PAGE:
Why it’s not called Total Information Awareness is beyond meL Britain Considers Database for Telephone and E-Mail Traffic (pdf)
The British government is considering setting up a database of all phone and e-mail traffic in the country as part of a high-tech strategy to fight terrorism and crime, its senior law enforcement official said Wednesday.
The official, Home Secretary Jacqui Smith, said Britain’s police and security services needed new ways to collect and store records of phone calls, e-mail messages and Internet traffic.
In Targeting Online Ads, Campaigns Ask: Who’s Searching for What? (pdf)
Discovering how people search for candidate information — exactly what words they type into a search box — is a budding science that is paying big dividends in the presidential race between Sen. John McCain R-Ariz. and Sen. Barack Obama D-Ill..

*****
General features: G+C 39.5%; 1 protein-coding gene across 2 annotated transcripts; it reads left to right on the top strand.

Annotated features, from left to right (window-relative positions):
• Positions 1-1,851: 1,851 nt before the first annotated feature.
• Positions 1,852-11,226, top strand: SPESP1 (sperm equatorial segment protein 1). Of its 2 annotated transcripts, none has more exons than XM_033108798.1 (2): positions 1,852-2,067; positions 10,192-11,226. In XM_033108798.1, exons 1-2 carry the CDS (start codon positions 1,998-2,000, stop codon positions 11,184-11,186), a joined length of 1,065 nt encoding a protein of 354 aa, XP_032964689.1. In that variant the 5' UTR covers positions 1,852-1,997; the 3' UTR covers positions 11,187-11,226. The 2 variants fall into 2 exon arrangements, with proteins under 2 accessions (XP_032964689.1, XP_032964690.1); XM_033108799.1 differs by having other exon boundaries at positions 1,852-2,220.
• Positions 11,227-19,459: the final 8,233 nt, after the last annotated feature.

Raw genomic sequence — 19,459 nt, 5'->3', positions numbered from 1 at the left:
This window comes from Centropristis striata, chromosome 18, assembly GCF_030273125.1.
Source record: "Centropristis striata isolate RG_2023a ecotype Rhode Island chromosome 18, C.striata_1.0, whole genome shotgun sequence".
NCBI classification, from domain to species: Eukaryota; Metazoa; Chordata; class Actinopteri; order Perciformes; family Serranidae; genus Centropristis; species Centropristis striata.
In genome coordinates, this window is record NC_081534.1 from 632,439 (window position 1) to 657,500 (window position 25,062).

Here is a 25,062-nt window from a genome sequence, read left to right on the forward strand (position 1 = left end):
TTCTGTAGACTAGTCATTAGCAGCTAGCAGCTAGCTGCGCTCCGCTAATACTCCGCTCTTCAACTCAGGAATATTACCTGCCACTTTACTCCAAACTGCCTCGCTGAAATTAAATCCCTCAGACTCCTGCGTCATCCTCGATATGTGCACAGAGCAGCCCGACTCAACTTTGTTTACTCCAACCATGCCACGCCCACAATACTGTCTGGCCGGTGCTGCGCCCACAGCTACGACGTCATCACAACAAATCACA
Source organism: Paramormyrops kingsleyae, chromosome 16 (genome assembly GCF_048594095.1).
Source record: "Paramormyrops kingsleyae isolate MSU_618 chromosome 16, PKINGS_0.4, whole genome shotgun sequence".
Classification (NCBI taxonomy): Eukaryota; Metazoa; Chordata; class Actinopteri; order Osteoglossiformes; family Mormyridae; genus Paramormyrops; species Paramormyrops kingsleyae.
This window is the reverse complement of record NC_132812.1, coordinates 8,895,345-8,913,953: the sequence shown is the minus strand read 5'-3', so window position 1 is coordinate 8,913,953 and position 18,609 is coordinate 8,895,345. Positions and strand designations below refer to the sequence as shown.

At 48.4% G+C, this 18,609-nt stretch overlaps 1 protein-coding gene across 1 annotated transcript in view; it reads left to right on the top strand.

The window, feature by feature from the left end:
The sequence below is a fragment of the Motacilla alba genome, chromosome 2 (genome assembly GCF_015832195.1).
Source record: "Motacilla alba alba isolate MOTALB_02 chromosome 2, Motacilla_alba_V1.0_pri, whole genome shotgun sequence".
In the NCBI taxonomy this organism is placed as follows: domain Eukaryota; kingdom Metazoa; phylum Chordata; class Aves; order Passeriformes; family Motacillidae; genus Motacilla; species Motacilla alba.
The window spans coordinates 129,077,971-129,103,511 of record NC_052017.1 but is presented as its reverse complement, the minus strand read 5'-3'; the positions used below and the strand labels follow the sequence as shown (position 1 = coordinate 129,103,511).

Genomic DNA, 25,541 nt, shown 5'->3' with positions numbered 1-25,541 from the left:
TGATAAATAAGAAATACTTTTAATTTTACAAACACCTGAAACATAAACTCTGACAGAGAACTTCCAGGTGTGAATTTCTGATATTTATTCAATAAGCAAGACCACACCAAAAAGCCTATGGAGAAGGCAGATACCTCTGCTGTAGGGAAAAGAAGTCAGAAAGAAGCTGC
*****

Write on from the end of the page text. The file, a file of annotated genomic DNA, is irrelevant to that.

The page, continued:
As never before, the campaigns are buying ads to run along with the results of specific search queries on Google, Yahoo and Microsoft’s Live. Because the ads catch people just as they are searching for information and because they can be tailored to the users’ immediate interest — the phrases they type in — both campaigns are spending millions on the method, which is relatively new in politics.
There is an art to choosing the keyword phrases for which to buy advertising — among them are “water conserving faucets,” “inheritance tax” and “fuel calculator.” And it requires avid monitoring to keep up with evolving popular interests and campaign messages.
Many of the hundreds of keywords chosen by the campaigns for advertising are obvious — simple variations of the candidates’ names.
Others reveal what kinds of issues the campaigns are trying to engage voters on: “gas prices,” “chavez” and “global warming” have been used, according to AdGooroo and SpyFu, firms that track search-term advertising.
But others stray far from policies: “Lipstick,” “hanoi hilton,” “obama muslim” and “hot wife” also have been purchased, according to the ad trackers.